The Vatican has issued a rare public statement forcefully denying any involvement in a scandal that prompted the resignation of a Catholic newspaper editor last year.
After two weeks of rumours and intrigue mostly in the Italian press claiming that a high ranking Vatican official was responsible for the forced resignation, a communiqué from the Vatican's head office insisted that the assertion had "no basis whatsoever in fact."
The intrigue, which Italy's newspapers latched on to despite a conspicuous lack of named sources, began last summer. Dino Boffo, the editor of Avvenire, a daily newspaper that Italy's Catholic bishops own, wrote some strident editorials criticizing Prime Minister Silvio Berlusconi for his liaisons with young women.
In retaliation, Il Giornale, a national daily that Berlusconi's media empire owns, accused Boffo of being an active homosexual and alleged that he had been fined for harassing the wife of a man he was interested in. The allegations caused a media storm and eventually led to Boffo's resignation.
Some time later, the editor of Il Giornale, Vittorio Feltri, admitted that his paper's allegations were based on false documents. But he claimed in an interview with another Italian newspaper last month that a high-ranking Vatican official had given him the documents.
"A personality of the church, trusted institutionally, contacted me and sent me a photocopy of the report," said Feltri, who refused to give a name, insisting it was someone "institutionally reliable" and beyond doubt.
The Italian press began to speculate who it could have been and settled on either Giovanni Maria Vian, the editor of the Vatican newspaper, Osservatore Romano, or the Vatican Secretary of State, Cardinal Tarcisio Bertone. The Vatican newspaper and the Secretariat of State had a conspicuously different and low-key approach to Berlusconi compared with Boffo, as they were keen for the Holy See to maintain good relations with the Italian government.
But the Italian press stirred further intrigue, alleging that Vian and Bertone had hatched a Machiavellian plot to fell Boffo in order to attack his mentor, Cardinal Camillo Ruini, a former head of Italy's Catholic bishops, and his successor, Cardinal Angelo Bagnasco. The allegations supposedly fit, with some perceiving Vian and Bertone as liberals and Ruini and Bagnasco as conservatives.
Last week, it emerged that Pope Benedict XVI had been informed of the allegations and that Msgr. Georg Gaenswein, his private secretary, had prepared a report for the Pope on the matter. And today, the Vatican attempted to quash the rumors in a rare and very strongly worded statement of denial from Bertone's office.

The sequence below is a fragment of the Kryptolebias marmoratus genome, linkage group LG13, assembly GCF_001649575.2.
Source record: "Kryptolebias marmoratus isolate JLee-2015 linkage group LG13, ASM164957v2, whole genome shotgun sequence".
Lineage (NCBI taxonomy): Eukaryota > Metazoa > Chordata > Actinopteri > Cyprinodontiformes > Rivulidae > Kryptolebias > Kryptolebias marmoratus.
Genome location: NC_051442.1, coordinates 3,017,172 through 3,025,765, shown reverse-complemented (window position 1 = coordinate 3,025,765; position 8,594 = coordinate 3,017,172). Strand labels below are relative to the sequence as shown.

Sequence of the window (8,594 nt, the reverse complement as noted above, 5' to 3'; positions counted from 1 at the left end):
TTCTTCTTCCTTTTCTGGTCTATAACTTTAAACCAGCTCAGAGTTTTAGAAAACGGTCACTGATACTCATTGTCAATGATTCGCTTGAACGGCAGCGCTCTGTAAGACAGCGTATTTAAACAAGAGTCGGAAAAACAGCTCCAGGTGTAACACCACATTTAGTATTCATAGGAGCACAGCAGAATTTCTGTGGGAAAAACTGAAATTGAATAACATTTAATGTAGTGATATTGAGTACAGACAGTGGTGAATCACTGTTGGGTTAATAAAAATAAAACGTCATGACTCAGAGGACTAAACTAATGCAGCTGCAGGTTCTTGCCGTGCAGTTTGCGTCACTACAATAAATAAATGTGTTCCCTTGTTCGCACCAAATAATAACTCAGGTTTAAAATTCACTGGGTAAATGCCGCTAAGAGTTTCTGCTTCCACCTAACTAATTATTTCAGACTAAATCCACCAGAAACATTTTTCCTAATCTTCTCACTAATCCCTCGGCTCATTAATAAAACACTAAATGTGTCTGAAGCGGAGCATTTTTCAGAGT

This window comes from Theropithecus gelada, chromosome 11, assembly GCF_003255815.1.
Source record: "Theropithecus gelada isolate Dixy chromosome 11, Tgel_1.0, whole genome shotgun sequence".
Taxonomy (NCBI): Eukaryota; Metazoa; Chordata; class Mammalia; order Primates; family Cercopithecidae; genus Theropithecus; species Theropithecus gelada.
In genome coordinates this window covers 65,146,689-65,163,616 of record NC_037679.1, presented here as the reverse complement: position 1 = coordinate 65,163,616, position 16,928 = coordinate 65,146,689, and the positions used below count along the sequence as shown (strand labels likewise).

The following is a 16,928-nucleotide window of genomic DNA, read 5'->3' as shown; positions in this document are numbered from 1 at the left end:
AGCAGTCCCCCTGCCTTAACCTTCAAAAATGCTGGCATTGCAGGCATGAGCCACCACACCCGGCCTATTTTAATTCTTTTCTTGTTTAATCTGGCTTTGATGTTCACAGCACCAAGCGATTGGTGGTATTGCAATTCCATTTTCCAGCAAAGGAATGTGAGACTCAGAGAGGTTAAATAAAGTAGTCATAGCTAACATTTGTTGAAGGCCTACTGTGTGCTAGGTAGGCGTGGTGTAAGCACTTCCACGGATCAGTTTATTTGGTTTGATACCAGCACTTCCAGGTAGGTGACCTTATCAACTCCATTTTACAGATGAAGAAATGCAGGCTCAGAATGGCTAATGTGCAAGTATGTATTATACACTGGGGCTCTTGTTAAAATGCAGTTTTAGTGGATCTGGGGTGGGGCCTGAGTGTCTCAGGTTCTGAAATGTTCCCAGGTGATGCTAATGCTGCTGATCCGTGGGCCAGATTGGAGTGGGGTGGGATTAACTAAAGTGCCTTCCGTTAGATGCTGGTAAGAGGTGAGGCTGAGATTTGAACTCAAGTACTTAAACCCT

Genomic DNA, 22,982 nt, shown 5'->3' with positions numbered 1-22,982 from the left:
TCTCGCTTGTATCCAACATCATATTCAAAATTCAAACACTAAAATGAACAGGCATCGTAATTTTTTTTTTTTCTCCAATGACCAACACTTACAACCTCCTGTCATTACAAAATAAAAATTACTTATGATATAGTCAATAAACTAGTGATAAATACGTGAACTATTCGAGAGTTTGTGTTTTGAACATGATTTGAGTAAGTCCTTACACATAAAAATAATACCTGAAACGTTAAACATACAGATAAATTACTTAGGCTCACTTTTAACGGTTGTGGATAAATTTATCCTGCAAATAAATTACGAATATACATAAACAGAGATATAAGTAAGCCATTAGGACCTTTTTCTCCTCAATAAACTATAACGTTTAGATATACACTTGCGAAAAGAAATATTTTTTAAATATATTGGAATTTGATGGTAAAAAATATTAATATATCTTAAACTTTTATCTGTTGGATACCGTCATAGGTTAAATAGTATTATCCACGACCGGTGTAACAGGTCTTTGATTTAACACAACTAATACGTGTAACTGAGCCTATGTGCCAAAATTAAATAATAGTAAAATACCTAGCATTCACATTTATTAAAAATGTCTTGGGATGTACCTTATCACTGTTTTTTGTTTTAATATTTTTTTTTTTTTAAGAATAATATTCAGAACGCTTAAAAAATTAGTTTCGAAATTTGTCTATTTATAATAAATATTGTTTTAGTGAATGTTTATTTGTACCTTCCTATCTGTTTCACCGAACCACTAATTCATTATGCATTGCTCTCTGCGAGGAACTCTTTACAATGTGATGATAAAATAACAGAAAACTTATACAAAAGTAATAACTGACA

"Since 23 January," the communiqué read, "an increasing number of news items and reconstructions have been appearing, especially in many Italian news media, concerning the events surrounding the resignation of the editor of the Italian Catholic daily 'Avvenire,' with the evident intention of demonstrating the involvement of the editor of the 'Osservatore Romano' in the affair, even going so far as to insinuate the responsibility of the Cardinal Secretary of State."
The statement said, "These news items and reconstructions have no basis whatsoever in fact," adding, "it is false that officers of the Vatican Gendarmerie or the editor of the 'Osservatore Romano' passed on the documents which lay behind the resignation of the editor of 'Avvenire' on 3 September last year. . . It is false that the editor of the 'Osservatore Romano' gave — or in any way transmitted or endorsed — information about these documents."
The Vatican, clearly shaken by the allegations, then stated: "It seems clear from the proliferation of the most incredible assertions and hypotheses — repeated by the media with truly remarkable consonance — that everything rests on unfounded convictions, with the intention of gratuitously and calumniously attributing to the editor of 'Osservatore Romano' an unmotivated, unreasonable and malicious action. This is giving rise to a defamatory campaign against the Holy See, which even involves the Roman Pontiff."
The communiqué ended by stating that the pontiff has been "kept constantly informed" and that he "deplores these unjust and injurious attacks." It added that the Pope "renews his complete faith in his collaborators, and prays that those who truly have the good of the Church to heart may work with all means to ensure that truth and justice triumph."
In a separate statement, Bagnasco said he welcomed the communiqué and that he shared the will to ensure the good of the church is not compromised by "news and reconstructions that have given rise to a smear campaign against the Holy See."
The Vatican has less intrigue going on within its walls than many might think, although like any other institution, it's not without its own internal machinations and politics.
Most of this scandal, however, has more to do with a tendency in the Italian press to dwell on conspiracy theories, as well as a political culture that would make Machiavelli proud.
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